trapeze

(redirected from flying trapezes)
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tra·peze

 (tră-pēz′, trə-)
n.
1. A short horizontal bar suspended from two parallel ropes, used for gymnastic exercises or for acrobatic stunts.
2. Nautical A cable rigged to support a sailor in hiking out on a racing yacht.
3. An article of clothing, such as a jacket, dress, or coat, that is cut so as to hang down from the shoulders and swing out and away around the hips and legs.

[French trapèze, from Late Latin trapezium, trapezoid; see trapezium.]

trapeze

(trəˈpiːz)
n
1. (Gymnastics) a free-swinging bar attached to two ropes, used by circus acrobats, etc
2. (Nautical Terms) a sling like a bosun's chair at one end of a line attached to the masthead of a light racing sailing boat, used in sitting out
[C19: from French trapèze, from New Latin; see trapezium]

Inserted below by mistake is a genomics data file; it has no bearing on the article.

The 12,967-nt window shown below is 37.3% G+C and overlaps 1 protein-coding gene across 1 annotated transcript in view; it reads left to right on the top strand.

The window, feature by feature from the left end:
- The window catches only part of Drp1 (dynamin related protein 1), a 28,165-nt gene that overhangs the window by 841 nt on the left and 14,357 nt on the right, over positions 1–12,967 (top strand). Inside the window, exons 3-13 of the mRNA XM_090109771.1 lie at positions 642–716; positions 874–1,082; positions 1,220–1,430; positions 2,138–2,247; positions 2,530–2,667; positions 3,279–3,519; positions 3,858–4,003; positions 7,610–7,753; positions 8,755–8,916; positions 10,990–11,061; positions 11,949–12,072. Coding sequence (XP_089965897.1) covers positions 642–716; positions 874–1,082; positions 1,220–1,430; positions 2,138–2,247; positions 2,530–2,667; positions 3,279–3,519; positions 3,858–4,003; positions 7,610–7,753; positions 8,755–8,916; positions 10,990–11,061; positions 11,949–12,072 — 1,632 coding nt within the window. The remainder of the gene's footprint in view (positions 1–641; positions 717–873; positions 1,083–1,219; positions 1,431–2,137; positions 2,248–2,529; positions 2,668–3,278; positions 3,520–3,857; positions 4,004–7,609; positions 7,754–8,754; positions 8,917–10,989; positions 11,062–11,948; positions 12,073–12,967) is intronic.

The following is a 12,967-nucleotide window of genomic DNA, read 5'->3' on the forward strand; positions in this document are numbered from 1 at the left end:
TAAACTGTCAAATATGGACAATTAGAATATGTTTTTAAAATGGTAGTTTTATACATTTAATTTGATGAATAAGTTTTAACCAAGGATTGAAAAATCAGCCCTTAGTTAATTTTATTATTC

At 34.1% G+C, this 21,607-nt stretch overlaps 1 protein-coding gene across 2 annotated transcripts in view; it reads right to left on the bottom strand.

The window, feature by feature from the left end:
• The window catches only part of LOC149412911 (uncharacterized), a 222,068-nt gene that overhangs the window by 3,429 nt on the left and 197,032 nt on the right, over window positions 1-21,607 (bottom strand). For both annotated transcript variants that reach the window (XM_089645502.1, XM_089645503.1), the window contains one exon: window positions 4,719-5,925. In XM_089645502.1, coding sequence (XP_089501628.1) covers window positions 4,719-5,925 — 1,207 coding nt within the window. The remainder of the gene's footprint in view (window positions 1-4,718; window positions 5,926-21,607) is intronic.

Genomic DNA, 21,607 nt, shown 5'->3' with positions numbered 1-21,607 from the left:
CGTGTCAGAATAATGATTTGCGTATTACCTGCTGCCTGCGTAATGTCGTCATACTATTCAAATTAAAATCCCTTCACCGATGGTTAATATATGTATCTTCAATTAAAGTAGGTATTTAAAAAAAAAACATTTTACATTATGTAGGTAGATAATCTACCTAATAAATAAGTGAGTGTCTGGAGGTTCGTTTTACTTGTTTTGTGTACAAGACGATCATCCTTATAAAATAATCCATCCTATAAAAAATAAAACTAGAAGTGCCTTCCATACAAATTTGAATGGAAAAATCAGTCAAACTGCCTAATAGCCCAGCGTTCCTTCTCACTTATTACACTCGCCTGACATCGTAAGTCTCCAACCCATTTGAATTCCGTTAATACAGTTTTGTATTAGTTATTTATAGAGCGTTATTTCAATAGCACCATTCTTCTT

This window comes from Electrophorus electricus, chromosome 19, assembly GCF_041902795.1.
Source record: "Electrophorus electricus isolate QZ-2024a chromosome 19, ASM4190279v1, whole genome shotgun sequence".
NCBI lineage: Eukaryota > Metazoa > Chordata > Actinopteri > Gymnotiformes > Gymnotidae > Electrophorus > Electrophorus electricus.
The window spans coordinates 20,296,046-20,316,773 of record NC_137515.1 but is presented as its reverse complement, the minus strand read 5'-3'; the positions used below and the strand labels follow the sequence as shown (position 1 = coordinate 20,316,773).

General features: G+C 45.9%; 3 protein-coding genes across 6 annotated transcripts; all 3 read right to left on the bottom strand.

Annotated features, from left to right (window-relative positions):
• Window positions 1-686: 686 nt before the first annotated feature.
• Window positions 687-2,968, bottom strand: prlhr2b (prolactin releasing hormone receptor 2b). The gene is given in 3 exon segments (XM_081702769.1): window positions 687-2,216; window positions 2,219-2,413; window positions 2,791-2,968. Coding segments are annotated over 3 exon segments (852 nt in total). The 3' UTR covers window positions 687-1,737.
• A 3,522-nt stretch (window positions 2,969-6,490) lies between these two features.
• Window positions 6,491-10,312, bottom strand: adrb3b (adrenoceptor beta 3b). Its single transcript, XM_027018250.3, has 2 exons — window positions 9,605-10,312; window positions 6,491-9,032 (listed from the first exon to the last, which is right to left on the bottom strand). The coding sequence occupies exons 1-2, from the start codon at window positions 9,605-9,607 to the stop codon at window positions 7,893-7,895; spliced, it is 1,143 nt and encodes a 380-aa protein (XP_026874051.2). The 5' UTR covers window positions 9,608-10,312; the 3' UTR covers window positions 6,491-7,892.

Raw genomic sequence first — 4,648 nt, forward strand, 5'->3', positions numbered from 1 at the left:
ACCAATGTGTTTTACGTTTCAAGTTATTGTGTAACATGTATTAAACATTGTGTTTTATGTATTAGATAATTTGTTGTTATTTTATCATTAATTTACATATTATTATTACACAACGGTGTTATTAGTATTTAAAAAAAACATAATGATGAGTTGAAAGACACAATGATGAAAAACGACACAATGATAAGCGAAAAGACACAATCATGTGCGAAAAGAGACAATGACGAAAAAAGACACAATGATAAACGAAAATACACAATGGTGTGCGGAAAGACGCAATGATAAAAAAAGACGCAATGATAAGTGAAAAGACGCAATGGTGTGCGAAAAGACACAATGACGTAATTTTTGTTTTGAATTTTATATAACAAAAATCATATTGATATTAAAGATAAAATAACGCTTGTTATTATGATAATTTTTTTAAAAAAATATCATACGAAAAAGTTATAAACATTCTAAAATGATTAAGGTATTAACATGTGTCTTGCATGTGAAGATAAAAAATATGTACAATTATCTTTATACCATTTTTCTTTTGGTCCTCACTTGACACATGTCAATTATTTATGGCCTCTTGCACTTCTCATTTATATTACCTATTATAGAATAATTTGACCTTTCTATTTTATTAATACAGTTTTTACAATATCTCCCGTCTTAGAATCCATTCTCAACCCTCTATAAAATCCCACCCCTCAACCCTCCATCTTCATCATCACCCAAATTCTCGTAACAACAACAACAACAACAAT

tra•peze

(træˈpiz; esp. Brit. trə-)

n.
an apparatus, used in gymnastics and acrobatics, consisting of a short horizontal bar attached to the ends of two suspended ropes.
[1860–65; < French trapèze, literally, trapezium]
ThesaurusAntonymsRelated WordsSynonymsLegend:
Noun1.trapeze - a swing used by circus acrobatstrapeze - a swing used by circus acrobats  
swing - mechanical device used as a plaything to support someone swinging back and forth
Translations
أرْجوحَه
visutá hrazda
trapez
fimleikaróla
trapecija
trapece
visutá hrazda

trapeze

[trəˈpiːz]
A. Ntrapecio m
B. CPD trapeze artist Ntrapecista mf

trapeze

[trəˈpiːz] ntrapèze mtrapeze artist ntrapéziste mf

trapeze

n (in circus) → Trapez nt

trapeze

[trəˈpiːz] n (di circo) → trapezio

trapeze

(trəˈpiːz) , ((American) trӕ-) noun
a horizontal bar hung on two ropes, on which gymnasts or acrobats perform. They performed on the trapeze; (also adjective) a trapeze artist.

trapeze

n (for a hospital bed) trapecio (para una cama hospitalaria)
References in periodicals archive ?
When I left for college, I managed a few flying trapezes which helped me pay for school."
Soviet trapeze artists usually performed with a safety net below them, but the daring Americans on their flying trapezes performed without a net.